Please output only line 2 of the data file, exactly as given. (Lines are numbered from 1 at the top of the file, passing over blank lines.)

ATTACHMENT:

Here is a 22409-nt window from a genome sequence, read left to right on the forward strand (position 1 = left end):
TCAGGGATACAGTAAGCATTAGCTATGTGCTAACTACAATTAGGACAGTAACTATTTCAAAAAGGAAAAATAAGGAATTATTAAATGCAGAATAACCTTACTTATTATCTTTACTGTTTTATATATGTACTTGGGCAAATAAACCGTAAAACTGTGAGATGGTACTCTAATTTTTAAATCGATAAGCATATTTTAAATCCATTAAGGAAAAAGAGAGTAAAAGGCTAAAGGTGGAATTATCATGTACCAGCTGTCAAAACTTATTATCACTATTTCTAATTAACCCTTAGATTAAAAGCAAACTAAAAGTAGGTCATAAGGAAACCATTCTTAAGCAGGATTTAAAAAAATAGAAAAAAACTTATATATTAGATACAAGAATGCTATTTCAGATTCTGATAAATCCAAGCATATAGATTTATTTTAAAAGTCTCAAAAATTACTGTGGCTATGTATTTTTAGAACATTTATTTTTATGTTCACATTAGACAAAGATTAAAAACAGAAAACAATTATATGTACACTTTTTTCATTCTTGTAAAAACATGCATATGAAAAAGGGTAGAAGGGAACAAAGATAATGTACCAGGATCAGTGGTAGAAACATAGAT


TCAGGGATACAGTAAGCATTAGCTATGTGCTAACTACAATTAGGACAGTAACTATTTCAAAAAGGAAAAATAAGGAATTATTAAATGCAGAATAACCTTACTTATTATCTTTACTGTTTTATATATGTACTTGGGCAAATAAACCGTAAAACTGTGAGATGGTACTCTAATTTTTAAATCGATAAGCATATTTTAAATCCATTAAGGAAAAAGAGAGTAAAAGGCTAAAGGTGGAATTATCATGTACCAGCTGTCAAAACTTATTATCACTATTTCTAATTAACCCTTAGATTAAAAGCAAACTAAAAGTAGGTCATAAGGAAACCATTCTTAAGCAGGATTTAAAAAAATAGAAAAAAACTTATATATTAGATACAAGAATGCTATTTCAGATTCTGATAAATCCAAGCATATAGATTTATTTTAAAAGTCTCAAAAATTACTGTGGCTATGTATTTTTAGAACATTTATTTTTATGTTCACATTAGACAAAGATTAAAAACAGAAAACAATTATATGTACACTTTTTTCATTCTTGTAAAAACATGCATATGAAAAAGGGTAGAAGGGAACAAAGATAATGTACCAGGATCAGTGGTAGAAACATAGAT